A costly tug-of-war continues over setting a controversial beach-building restriction line as state regulators try to carry through with a compromise agreed on last year.
The line would prohibit building on the seaward edge of beach dunes unless an appeal is won. Two bills to alter that rule were heard Wednesday in a state Senate dub committee hearing.
Designed to protect against beach erosion damage, the line could jeopardize a few thousand properties along the coast that are at least partly on the seaward side of the designation. Property owners couldn't build or expand without winning an appeal, a process that can take more than a year and cost at least $1,000.
That could affect property values, as well as insurance rates or coverage, and halt millions of dollars of beachfront real estate sales and construction, some Realtors have said.
Redrawing the line now could cost taxpayers millions of dollars, said Josh Eagle, a University of South Carolina environmental law professor who took part in a panel that crafted the policy calling for the line.
The bills would:
- Do away with the seaward line, as filed by state Sen. Chip Campsen, R-Isle of Palms. That bill is being amended.
- Hold off deciding on the line until the end of 2019, as filed by Sen. Stephen Goldfinch, R-Georgetown. That bill was moved to a full committee hearing.
The current law in its entirety needs to be changed because of issues with how, when and where to measure a dune, Goldfinch said.
"Looking closely at this (line setting) process, I have lost confidence in its objectivity," Campsen said. "There are people's property rights at stake. The public's right to the beach is at stake. Before I do a permanent line, it has to be a line I have confidence in."
The bills are in deliberation as the S.C. Department of Health and Environmental Control inches toward revising and adopting the line redrawn in 2016.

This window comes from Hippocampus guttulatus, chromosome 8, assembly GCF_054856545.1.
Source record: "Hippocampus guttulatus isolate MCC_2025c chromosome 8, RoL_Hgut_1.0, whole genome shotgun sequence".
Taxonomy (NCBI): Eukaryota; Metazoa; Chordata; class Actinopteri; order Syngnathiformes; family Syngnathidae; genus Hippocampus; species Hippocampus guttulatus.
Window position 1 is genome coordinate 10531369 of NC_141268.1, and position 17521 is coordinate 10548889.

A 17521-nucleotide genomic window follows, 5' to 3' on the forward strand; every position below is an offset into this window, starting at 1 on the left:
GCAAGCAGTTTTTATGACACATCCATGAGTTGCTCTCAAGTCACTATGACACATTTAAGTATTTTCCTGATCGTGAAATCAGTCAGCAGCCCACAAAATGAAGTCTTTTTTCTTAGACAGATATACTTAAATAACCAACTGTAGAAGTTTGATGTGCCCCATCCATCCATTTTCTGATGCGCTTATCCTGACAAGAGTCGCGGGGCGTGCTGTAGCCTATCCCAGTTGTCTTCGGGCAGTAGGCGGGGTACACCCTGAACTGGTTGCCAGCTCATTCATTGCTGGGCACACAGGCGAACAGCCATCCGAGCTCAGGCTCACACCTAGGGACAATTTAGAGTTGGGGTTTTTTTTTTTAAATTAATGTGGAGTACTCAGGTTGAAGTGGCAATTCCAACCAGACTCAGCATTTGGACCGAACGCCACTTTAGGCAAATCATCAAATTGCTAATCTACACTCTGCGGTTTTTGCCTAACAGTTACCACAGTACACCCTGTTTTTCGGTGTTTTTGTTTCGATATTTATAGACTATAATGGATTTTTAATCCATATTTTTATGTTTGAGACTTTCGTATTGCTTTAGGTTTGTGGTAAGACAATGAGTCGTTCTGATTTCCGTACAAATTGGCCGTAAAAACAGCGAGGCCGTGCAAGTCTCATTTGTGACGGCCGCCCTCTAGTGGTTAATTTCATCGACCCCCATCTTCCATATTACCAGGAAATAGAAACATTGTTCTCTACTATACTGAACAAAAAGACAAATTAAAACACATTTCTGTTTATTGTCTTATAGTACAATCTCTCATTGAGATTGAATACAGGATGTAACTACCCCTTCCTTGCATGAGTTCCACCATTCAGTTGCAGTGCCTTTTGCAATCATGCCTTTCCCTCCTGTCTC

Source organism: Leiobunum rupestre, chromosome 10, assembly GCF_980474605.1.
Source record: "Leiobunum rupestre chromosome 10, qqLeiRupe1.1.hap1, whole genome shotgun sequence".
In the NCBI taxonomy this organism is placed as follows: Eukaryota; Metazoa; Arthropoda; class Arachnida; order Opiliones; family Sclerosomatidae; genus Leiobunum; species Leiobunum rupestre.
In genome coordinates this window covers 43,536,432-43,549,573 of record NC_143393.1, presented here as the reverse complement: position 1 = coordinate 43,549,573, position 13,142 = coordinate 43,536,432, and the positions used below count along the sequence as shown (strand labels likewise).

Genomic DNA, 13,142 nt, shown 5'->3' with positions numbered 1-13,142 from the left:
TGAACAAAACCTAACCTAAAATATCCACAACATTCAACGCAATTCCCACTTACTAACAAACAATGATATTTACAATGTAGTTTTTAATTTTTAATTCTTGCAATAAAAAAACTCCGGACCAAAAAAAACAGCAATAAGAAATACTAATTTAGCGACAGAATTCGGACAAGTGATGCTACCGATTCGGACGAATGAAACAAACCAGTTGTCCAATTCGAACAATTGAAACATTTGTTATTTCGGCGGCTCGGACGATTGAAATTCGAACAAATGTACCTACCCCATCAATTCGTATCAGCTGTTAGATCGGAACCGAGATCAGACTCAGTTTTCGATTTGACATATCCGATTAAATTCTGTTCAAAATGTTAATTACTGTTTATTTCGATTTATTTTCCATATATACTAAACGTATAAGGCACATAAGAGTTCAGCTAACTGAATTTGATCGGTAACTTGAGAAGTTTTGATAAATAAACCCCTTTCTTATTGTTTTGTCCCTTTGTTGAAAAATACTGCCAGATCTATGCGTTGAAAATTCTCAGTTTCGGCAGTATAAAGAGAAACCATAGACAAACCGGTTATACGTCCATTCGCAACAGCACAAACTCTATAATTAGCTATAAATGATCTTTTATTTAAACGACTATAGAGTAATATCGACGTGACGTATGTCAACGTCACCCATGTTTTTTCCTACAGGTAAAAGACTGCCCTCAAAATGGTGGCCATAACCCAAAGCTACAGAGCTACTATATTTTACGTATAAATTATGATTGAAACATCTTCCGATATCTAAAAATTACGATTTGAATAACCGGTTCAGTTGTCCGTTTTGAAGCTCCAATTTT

Based on long-term erosion patterns the line weaves back and forth along the dunes up and down the coast. Under state law, it must be surveyed extensively and then re-drawn every seven to 10 years.
This time, though, the survey was rushed after the Legislature set a Dec. 31, 2016 "permanent line" deadline in the midst of a controversy over developing Capt. Sam's Spit on Kiawah Island, and before Hurricane Matthew and Tropical Storm Irma tore up the beaches.
The "rush job," in Campsen's words, led to a public outcry.
DHEC delayed establishing the line after hundreds of coastal residents, businesses, government officials and even the governor said the deadline was too soon for the public to understand the implications. The agency is taking public comments through April 6 and plans to begin adopting a final line in May 2018, beach by beach.
The line "doesn't keep property owners from using the property. It doesn't prevent building seaward of the baseline. You just need a special permit," Eagle said.
The least expensive, simplest and fairest thing to do is use the line that existed before DHEC resurveyed in 2016, he said. That's the line current property owners have worked with.
But Goldfinch is against that idea.
"How do you draw a permanent line in the sand?" Goldfinch said. "If one exists, it hasn't been measured yet."